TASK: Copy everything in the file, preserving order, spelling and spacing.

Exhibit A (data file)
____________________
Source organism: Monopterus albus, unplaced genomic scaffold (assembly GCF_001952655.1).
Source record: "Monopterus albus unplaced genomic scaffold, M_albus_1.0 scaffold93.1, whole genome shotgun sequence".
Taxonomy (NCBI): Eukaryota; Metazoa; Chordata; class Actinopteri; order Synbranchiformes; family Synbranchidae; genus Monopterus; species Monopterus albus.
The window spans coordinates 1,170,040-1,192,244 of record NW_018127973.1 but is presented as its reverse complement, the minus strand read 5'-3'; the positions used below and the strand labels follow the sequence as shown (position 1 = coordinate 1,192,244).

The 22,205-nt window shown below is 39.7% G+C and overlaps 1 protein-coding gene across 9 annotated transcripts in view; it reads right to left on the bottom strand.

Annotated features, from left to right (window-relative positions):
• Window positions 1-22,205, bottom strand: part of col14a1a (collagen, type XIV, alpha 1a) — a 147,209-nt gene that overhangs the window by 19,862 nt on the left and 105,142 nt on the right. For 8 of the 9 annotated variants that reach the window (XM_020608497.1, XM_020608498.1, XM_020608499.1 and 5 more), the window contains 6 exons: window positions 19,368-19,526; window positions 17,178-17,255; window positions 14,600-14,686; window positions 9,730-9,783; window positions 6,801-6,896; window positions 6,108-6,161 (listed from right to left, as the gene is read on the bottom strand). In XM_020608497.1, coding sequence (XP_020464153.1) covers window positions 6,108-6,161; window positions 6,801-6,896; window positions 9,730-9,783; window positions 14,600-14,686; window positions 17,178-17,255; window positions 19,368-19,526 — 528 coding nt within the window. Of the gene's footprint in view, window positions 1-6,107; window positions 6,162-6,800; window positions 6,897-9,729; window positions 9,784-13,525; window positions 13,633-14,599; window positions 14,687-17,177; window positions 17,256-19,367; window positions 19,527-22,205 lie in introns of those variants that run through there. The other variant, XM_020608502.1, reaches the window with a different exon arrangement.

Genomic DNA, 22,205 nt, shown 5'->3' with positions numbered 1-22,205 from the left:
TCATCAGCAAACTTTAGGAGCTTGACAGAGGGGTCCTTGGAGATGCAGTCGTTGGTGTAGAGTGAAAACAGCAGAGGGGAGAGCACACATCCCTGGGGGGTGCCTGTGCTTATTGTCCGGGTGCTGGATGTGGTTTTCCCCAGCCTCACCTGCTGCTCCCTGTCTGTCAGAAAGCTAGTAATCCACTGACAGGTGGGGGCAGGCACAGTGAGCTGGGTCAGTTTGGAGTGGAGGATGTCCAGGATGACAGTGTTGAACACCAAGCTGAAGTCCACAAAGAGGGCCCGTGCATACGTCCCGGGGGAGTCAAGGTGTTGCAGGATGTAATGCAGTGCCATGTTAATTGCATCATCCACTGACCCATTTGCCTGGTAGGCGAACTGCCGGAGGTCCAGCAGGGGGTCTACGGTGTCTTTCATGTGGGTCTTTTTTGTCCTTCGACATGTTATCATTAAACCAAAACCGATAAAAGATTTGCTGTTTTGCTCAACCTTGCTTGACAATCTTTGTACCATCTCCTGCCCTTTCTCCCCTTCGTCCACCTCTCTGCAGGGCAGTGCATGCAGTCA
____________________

Source organism: Monopterus albus, unplaced genomic scaffold (assembly GCF_001952655.1).
Source record: "Monopterus albus unplaced genomic scaffold, M_albus_1.0 scaffold93.1, whole genome shotgun sequence".
Taxonomy (NCBI): Eukaryota; Metazoa; Chordata; class Actinopteri; order Synbranchiformes; family Synbranchidae; genus Monopterus; species Monopterus albus.
The window spans coordinates 1,170,040-1,192,244 of record NW_018127973.1 but is presented as its reverse complement, the minus strand read 5'-3'; the positions used below and the strand labels follow the sequence as shown (position 1 = coordinate 1,192,244).

The 22,205-nt window shown below is 39.7% G+C and overlaps 1 protein-coding gene across 9 annotated transcripts in view; it reads right to left on the bottom strand.

Annotated features, from left to right (window-relative positions):
• Window positions 1-22,205, bottom strand: part of col14a1a (collagen, type XIV, alpha 1a) — a 147,209-nt gene that overhangs the window by 19,862 nt on the left and 105,142 nt on the right. For 8 of the 9 annotated variants that reach the window (XM_020608497.1, XM_020608498.1, XM_020608499.1 and 5 more), the window contains 6 exons: window positions 19,368-19,526; window positions 17,178-17,255; window positions 14,600-14,686; window positions 9,730-9,783; window positions 6,801-6,896; window positions 6,108-6,161 (listed from right to left, as the gene is read on the bottom strand). In XM_020608497.1, coding sequence (XP_020464153.1) covers window positions 6,108-6,161; window positions 6,801-6,896; window positions 9,730-9,783; window positions 14,600-14,686; window positions 17,178-17,255; window positions 19,368-19,526 — 528 coding nt within the window. Of the gene's footprint in view, window positions 1-6,107; window positions 6,162-6,800; window positions 6,897-9,729; window positions 9,784-13,525; window positions 13,633-14,599; window positions 14,687-17,177; window positions 17,256-19,367; window positions 19,527-22,205 lie in introns of those variants that run through there. The other variant, XM_020608502.1, reaches the window with a different exon arrangement.

Genomic DNA, 22,205 nt, shown 5'->3' with positions numbered 1-22,205 from the left:
TCATCAGCAAACTTTAGGAGCTTGACAGAGGGGTCCTTGGAGATGCAGTCGTTGGTGTAGAGTGAAAACAGCAGAGGGGAGAGCACACATCCCTGGGGGGTGCCTGTGCTTATTGTCCGGGTGCTGGATGTGGTTTTCCCCAGCCTCACCTGCTGCTCCCTGTCTGTCAGAAAGCTAGTAATCCACTGACAGGTGGGGGCAGGCACAGTGAGCTGGGTCAGTTTGGAGTGGAGGATGTCCAGGATGACAGTGTTGAACACCAAGCTGAAGTCCACAAAGAGGGCCCGTGCATACGTCCCGGGGGAGTCAAGGTGTTGCAGGATGTAATGCAGTGCCATGTTAATTGCATCATCCACTGACCCATTTGCCTGGTAGGCGAACTGCCGGAGGTCCAGCAGGGGGTCTACGGTGTCTTTCATGTGGGTCTTTTTTGTCCTTCGACATGTTATCATTAAACCAAAACCGATAAAAGATTTGCTGTTTTGCTCAACCTTGCTTGACAATCTTTGTACCATCTCCTGCCCTTTCTCCCCTTCGTCCACCTCTCTGCAGGGCAGTGCATGCAGTCA